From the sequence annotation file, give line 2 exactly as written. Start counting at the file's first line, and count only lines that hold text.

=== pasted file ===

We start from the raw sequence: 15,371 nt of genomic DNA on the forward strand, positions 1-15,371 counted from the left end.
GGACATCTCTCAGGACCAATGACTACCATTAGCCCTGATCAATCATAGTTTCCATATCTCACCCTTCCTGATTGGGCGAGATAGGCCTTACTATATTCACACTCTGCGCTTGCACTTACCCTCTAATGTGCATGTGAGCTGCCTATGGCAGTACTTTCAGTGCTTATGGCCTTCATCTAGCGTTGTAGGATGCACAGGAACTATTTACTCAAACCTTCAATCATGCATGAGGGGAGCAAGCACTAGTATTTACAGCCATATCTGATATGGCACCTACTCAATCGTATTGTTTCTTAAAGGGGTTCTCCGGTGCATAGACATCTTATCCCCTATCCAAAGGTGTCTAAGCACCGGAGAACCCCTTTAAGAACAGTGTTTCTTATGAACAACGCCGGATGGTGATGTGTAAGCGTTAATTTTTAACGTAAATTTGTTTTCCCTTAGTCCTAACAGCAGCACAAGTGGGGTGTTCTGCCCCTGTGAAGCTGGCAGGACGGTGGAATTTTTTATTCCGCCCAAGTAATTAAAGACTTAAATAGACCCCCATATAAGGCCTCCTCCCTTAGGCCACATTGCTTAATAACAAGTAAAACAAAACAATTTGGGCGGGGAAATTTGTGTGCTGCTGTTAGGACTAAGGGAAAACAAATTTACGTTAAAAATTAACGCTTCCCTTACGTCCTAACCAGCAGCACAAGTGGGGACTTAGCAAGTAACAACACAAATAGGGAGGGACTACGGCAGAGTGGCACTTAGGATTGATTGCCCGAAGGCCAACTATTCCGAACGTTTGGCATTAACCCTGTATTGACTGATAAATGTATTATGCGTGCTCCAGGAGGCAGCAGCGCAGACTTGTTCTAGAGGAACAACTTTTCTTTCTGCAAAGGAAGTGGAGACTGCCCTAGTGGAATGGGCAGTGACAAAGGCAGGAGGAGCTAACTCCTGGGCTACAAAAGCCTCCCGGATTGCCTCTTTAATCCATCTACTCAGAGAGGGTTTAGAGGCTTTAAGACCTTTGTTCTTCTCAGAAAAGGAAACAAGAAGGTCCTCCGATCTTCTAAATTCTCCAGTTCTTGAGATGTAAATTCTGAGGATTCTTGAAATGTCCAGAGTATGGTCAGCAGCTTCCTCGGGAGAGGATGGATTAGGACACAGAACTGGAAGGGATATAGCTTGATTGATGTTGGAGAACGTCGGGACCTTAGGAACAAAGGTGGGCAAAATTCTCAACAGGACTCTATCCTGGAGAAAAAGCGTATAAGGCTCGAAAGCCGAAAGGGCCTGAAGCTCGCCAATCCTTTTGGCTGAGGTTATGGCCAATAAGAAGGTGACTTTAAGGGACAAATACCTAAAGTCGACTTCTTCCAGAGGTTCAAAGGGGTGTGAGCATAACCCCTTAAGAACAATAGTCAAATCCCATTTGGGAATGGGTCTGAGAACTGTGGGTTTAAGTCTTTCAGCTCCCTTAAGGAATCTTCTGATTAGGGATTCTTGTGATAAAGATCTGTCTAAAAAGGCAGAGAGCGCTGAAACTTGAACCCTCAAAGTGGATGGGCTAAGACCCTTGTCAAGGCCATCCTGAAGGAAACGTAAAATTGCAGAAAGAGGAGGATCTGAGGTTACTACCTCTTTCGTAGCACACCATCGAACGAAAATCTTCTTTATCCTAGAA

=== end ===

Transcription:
GGACATCTCTCAGGACCAATGACTACCATTAGCCCTGATCAATCATAGTTTCCATATCTCACCCTTCCTGATTGGGCGAGATAGGCCTTACTATATTCACACTCTGCGCTTGCACTTACCCTCTAATGTGCATGTGAGCTGCCTATGGCAGTACTTTCAGTGCTTATGGCCTTCATCTAGCGTTGTAGGATGCACAGGAACTATTTACTCAAACCTTCAATCATGCATGAGGGGAGCAAGCACTAGTATTTACAGCCATATCTGATATGGCACCTACTCAATCGTATTGTTTCTTAAAGGGGTTCTCCGGTGCATAGACATCTTATCCCCTATCCAAAGGTGTCTAAGCACCGGAGAACCCCTTTAAGAACAGTGTTTCTTATGAACAACGCCGGATGGTGATGTGTAAGCGTTAATTTTTAACGTAAATTTGTTTTCCCTTAGTCCTAACAGCAGCACAAGTGGGGTGTTCTGCCCCTGTGAAGCTGGCAGGACGGTGGAATTTTTTATTCCGCCCAAGTAATTAAAGACTTAAATAGACCCCCATATAAGGCCTCCTCCCTTAGGCCACATTGCTTAATAACAAGTAAAACAAAACAATTTGGGCGGGGAAATTTGTGTGCTGCTGTTAGGACTAAGGGAAAACAAATTTACGTTAAAAATTAACGCTTCCCTTACGTCCTAACCAGCAGCACAAGTGGGGACTTAGCAAGTAACAACACAAATAGGGAGGGACTACGGCAGAGTGGCACTTAGGATTGATTGCCCGAAGGCCAACTATTCCGAACGTTTGGCATTAACCCTGTATTGACTGATAAATGTATTATGCGTGCTCCAGGAGGCAGCAGCGCAGACTTGTTCTAGAGGAACAACTTTTCTTTCTGCAAAGGAAGTGGAGACTGCCCTAGTGGAATGGGCAGTGACAAAGGCAGGAGGAGCTAACTCCTGGGCTACAAAAGCCTCCCGGATTGCCTCTTTAATCCATCTACTCAGAGAGGGTTTAGAGGCTTTAAGACCTTTGTTCTTCTCAGAAAAGGAAACAAGAAGGTCCTCCGATCTTCTAAATTCTCCAGTTCTTGAGATGTAAATTCTGAGGATTCTTGAAATGTCCAGAGTATGGTCAGCAGCTTCCTCGGGAGAGGATGGATTAGGACACAGAACTGGAAGGGATATAGCTTGATTGATGTTGGAGAACGTCGGGACCTTAGGAACAAAGGTGGGCAAAATTCTCAACAGGACTCTATCCTGGAGAAAAAGCGTATAAGGCTCGAAAGCCGAAAGGGCCTGAAGCTCGCCAATCCTTTTGGCTGAGGTTATGGCCAATAAGAAGGTGACTTTAAGGGACAAATACCTAAAGTCGACTTCTTCCAGAGGTTCAAAGGGGTGTGAGCATAACCCCTTAAGAACAATAGTCAAATCCCATTTGGGAATGGGTCTGAGAACTGTGGGTTTAAGTCTTTCAGCTCCCTTAAGGAATCTTCTGATTAGGGATTCTTGTGATAAAGATCTGTCTAAAAAGGCAGAGAGCGCTGAAACTTGAACCCTCAAAGTGGATGGGCTAAGACCCTTGTCAAGGCCATCCTGAAGGAAACGTAAAATTGCAGAAAGAGGAGGATCTGAGGTTACTACCTCTTTCGTAGCACACCATCGAACGAAAATCTTCTTTATCCTAGAA